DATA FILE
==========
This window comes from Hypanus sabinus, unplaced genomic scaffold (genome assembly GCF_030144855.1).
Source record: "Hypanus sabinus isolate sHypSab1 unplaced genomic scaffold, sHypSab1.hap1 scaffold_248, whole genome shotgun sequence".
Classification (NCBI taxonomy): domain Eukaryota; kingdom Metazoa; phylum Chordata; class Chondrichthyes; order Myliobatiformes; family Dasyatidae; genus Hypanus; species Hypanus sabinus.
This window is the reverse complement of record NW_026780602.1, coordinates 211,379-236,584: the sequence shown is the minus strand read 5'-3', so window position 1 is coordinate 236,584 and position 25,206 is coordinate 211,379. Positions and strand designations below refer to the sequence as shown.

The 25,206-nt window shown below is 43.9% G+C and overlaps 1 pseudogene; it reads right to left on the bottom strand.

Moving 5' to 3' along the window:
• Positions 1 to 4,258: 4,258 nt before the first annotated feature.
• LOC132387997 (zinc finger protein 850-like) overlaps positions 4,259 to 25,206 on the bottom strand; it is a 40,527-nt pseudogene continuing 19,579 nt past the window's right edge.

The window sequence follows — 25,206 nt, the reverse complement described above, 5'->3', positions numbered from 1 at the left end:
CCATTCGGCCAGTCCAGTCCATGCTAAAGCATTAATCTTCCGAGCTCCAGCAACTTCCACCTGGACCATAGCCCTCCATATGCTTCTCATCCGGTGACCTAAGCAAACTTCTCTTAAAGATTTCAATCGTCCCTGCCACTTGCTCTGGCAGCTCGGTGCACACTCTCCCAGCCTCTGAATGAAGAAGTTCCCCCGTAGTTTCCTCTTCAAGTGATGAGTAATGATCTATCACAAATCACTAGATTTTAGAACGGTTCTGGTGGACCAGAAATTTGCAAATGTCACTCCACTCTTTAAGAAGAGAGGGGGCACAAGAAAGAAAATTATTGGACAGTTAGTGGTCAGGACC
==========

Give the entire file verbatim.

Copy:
This window comes from Hypanus sabinus, unplaced genomic scaffold (genome assembly GCF_030144855.1).
Source record: "Hypanus sabinus isolate sHypSab1 unplaced genomic scaffold, sHypSab1.hap1 scaffold_248, whole genome shotgun sequence".
Classification (NCBI taxonomy): domain Eukaryota; kingdom Metazoa; phylum Chordata; class Chondrichthyes; order Myliobatiformes; family Dasyatidae; genus Hypanus; species Hypanus sabinus.
This window is the reverse complement of record NW_026780602.1, coordinates 211,379-236,584: the sequence shown is the minus strand read 5'-3', so window position 1 is coordinate 236,584 and position 25,206 is coordinate 211,379. Positions and strand designations below refer to the sequence as shown.

The 25,206-nt window shown below is 43.9% G+C and overlaps 1 pseudogene; it reads right to left on the bottom strand.

Moving 5' to 3' along the window:
• Positions 1 to 4,258: 4,258 nt before the first annotated feature.
• LOC132387997 (zinc finger protein 850-like) overlaps positions 4,259 to 25,206 on the bottom strand; it is a 40,527-nt pseudogene continuing 19,579 nt past the window's right edge.

The window sequence follows — 25,206 nt, the reverse complement described above, 5'->3', positions numbered from 1 at the left end:
CCATTCGGCCAGTCCAGTCCATGCTAAAGCATTAATCTTCCGAGCTCCAGCAACTTCCACCTGGACCATAGCCCTCCATATGCTTCTCATCCGGTGACCTAAGCAAACTTCTCTTAAAGATTTCAATCGTCCCTGCCACTTGCTCTGGCAGCTCGGTGCACACTCTCCCAGCCTCTGAATGAAGAAGTTCCCCCGTAGTTTCCTCTTCAAGTGATGAGTAATGATCTATCACAAATCACTAGATTTTAGAACGGTTCTGGTGGACCAGAAATTTGCAAATGTCACTCCACTCTTTAAGAAGAGAGGGGGCACAAGAAAGAAAATTATTGGACAGTTAGTGGTCAGGACC